TITLE

The Argument-Structure Complexity Effect in Children With Specific Language Impairment: Evidence From the Use of Grammatical Morphemes in French

AUTHOR(S)
Pizzioli, Fabrizio; Schelstraete, Marie-Anne
PUB. DATE
June 2008
SOURCE
Journal of Speech, Language & Hearing Research;Jun2008, Vol. 51 Issue 3, p706
SOURCE TYPE
Academic Journal
DOC. TYPE
Article
ABSTRACT
Purpose: The hypothesis that the linguistic deficit presented by children with specific language impairment (SLI) is caused by limited cognitive resources (e.g., S. Ellis Weismer & L. Hesketh, 1996) was tested against the hypothesis of a limitation in linguistic knowledge (e.g., M. L. Rice, K. Wexler, & P. Cleave, 1995). Method: The study examined the influence of the argument-structure complexity of a target sentence on the production of grammatical morphemes in French children with SLI compared with younger children matched for grammatical level in production (GL) and children of the same chronological age (CA). A sentence production task was used where the target sentences varied in terms of argument complexity and length. Results: The results indicated that children with SLI used articles and auxiliaries in obligatory contexts significantly less often than both the GL and CA control groups: More complex argument structures elicited the highest number of grammatical morpheme omissions; this effect was larger in children with SLI than in the GL group and was independent of the length of the sentences, which failed to show any influence on the production of grammatical morphemes. Conclusion: These results support the hypothesis that grammatical-morpheme deficit in SLI depends at least in part on limited processing capacities.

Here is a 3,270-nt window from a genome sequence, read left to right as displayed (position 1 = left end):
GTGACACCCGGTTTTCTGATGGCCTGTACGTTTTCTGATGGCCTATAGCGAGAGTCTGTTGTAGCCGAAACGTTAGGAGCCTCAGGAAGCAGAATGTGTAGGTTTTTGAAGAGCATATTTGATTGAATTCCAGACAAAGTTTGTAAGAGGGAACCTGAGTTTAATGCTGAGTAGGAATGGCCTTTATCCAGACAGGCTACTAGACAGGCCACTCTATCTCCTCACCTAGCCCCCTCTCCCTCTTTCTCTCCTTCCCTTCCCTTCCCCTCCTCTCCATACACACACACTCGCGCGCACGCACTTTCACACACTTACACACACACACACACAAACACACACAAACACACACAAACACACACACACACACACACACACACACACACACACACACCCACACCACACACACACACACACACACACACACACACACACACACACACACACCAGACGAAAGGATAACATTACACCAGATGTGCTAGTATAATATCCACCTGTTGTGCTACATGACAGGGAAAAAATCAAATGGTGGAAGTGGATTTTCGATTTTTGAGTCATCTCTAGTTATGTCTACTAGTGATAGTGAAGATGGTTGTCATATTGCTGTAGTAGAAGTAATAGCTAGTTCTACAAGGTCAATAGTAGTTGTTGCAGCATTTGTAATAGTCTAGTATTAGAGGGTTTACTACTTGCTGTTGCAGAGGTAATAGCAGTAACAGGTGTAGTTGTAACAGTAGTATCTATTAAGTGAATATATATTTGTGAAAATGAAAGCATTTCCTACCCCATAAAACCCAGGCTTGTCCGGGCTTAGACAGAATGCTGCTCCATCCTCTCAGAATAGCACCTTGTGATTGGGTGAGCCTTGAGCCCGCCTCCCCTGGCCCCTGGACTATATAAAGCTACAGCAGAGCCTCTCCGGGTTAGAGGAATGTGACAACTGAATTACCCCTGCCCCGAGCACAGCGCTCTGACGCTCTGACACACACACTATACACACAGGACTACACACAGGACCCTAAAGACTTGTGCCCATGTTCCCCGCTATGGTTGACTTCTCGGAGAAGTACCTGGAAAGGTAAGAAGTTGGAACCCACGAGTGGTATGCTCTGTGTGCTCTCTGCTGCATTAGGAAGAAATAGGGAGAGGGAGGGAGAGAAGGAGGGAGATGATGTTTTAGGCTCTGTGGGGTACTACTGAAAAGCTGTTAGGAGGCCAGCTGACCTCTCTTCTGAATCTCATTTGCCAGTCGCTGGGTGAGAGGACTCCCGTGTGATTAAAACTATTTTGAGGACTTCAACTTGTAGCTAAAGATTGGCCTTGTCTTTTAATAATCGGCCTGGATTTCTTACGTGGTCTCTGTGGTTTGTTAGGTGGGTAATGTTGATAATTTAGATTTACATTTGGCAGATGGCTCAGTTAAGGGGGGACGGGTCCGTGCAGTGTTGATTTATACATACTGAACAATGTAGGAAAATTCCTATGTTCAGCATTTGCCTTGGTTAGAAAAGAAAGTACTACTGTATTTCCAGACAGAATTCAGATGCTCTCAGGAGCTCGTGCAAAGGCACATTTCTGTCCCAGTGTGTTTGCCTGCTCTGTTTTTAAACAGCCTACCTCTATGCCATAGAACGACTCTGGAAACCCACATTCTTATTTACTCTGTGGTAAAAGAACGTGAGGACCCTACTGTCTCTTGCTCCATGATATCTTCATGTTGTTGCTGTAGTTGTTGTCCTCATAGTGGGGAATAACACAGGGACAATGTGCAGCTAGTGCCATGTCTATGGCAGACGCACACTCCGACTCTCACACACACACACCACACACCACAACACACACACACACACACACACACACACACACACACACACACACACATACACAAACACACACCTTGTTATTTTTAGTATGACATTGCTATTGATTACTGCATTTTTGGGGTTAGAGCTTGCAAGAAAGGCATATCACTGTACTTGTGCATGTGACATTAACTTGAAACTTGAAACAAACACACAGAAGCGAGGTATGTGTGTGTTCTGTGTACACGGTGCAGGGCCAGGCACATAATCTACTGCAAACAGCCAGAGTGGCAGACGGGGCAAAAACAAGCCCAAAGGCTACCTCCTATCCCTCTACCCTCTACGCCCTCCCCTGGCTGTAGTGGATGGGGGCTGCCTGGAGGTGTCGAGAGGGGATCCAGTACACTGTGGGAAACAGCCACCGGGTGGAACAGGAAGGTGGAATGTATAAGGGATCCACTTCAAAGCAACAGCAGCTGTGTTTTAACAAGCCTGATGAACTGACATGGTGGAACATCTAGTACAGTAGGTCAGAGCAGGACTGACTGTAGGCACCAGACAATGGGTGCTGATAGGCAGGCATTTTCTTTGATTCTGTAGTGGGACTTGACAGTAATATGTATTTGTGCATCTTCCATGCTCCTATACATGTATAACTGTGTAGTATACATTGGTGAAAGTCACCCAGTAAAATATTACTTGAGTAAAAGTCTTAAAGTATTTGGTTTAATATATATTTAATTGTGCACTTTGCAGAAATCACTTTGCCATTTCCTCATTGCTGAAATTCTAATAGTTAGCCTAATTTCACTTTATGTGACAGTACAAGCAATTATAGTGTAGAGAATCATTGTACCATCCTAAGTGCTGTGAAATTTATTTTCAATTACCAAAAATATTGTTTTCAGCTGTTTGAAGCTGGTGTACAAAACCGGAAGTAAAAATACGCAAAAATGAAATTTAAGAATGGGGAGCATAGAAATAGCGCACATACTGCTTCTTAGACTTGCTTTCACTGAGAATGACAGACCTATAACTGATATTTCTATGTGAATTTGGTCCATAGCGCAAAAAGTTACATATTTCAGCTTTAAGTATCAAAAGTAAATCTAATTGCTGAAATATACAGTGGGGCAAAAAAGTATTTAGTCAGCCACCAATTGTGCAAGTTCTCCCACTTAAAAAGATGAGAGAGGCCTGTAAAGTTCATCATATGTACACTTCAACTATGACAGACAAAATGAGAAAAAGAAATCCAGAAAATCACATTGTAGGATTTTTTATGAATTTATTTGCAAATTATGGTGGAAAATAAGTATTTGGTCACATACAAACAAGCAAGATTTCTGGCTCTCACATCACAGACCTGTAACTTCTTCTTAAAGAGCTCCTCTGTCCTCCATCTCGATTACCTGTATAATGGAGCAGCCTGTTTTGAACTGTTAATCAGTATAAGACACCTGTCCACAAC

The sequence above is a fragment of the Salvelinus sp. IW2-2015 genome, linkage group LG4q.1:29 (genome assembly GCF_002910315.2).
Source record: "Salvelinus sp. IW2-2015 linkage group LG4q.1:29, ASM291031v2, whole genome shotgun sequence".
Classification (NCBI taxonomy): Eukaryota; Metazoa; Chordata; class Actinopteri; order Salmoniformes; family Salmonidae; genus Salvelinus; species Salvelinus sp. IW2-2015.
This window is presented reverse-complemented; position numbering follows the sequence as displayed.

ACCESSION #
32169616

 

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